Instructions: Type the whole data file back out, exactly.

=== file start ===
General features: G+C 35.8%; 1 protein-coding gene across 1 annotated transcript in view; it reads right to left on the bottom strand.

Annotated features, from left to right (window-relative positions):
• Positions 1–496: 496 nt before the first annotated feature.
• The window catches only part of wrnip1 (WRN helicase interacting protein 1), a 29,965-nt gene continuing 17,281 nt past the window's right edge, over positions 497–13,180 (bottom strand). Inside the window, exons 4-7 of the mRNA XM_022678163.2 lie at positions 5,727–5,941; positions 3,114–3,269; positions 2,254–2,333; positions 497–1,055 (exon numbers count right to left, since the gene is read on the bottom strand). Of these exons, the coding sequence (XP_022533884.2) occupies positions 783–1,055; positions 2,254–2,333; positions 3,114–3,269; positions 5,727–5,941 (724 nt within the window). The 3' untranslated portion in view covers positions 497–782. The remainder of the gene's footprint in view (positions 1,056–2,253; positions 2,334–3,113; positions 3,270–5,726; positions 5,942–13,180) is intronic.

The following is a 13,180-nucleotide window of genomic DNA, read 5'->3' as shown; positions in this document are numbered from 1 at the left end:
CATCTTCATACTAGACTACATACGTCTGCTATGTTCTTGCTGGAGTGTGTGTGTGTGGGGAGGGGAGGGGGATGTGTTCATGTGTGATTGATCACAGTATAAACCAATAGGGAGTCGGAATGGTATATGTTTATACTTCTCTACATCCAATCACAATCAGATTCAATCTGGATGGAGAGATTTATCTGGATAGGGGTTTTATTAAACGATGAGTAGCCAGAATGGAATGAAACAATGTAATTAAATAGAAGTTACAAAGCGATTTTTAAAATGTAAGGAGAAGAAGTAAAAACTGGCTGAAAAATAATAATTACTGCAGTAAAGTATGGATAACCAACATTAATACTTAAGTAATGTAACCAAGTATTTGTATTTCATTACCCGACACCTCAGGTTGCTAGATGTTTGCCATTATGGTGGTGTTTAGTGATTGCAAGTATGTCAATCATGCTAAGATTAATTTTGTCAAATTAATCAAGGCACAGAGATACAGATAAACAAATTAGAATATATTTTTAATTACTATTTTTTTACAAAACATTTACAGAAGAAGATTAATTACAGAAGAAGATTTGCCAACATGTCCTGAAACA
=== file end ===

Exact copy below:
General features: G+C 35.8%; 1 protein-coding gene across 1 annotated transcript in view; it reads right to left on the bottom strand.

Annotated features, from left to right (window-relative positions):
• Positions 1–496: 496 nt before the first annotated feature.
• The window catches only part of wrnip1 (WRN helicase interacting protein 1), a 29,965-nt gene continuing 17,281 nt past the window's right edge, over positions 497–13,180 (bottom strand). Inside the window, exons 4-7 of the mRNA XM_022678163.2 lie at positions 5,727–5,941; positions 3,114–3,269; positions 2,254–2,333; positions 497–1,055 (exon numbers count right to left, since the gene is read on the bottom strand). Of these exons, the coding sequence (XP_022533884.2) occupies positions 783–1,055; positions 2,254–2,333; positions 3,114–3,269; positions 5,727–5,941 (724 nt within the window). The 3' untranslated portion in view covers positions 497–782. The remainder of the gene's footprint in view (positions 1,056–2,253; positions 2,334–3,113; positions 3,270–5,726; positions 5,942–13,180) is intronic.

The following is a 13,180-nucleotide window of genomic DNA, read 5'->3' as shown; positions in this document are numbered from 1 at the left end:
CATCTTCATACTAGACTACATACGTCTGCTATGTTCTTGCTGGAGTGTGTGTGTGTGGGGAGGGGAGGGGGATGTGTTCATGTGTGATTGATCACAGTATAAACCAATAGGGAGTCGGAATGGTATATGTTTATACTTCTCTACATCCAATCACAATCAGATTCAATCTGGATGGAGAGATTTATCTGGATAGGGGTTTTATTAAACGATGAGTAGCCAGAATGGAATGAAACAATGTAATTAAATAGAAGTTACAAAGCGATTTTTAAAATGTAAGGAGAAGAAGTAAAAACTGGCTGAAAAATAATAATTACTGCAGTAAAGTATGGATAACCAACATTAATACTTAAGTAATGTAACCAAGTATTTGTATTTCATTACCCGACACCTCAGGTTGCTAGATGTTTGCCATTATGGTGGTGTTTAGTGATTGCAAGTATGTCAATCATGCTAAGATTAATTTTGTCAAATTAATCAAGGCACAGAGATACAGATAAACAAATTAGAATATATTTTTAATTACTATTTTTTTACAAAACATTTACAGAAGAAGATTAATTACAGAAGAAGATTTGCCAACATGTCCTGAAACA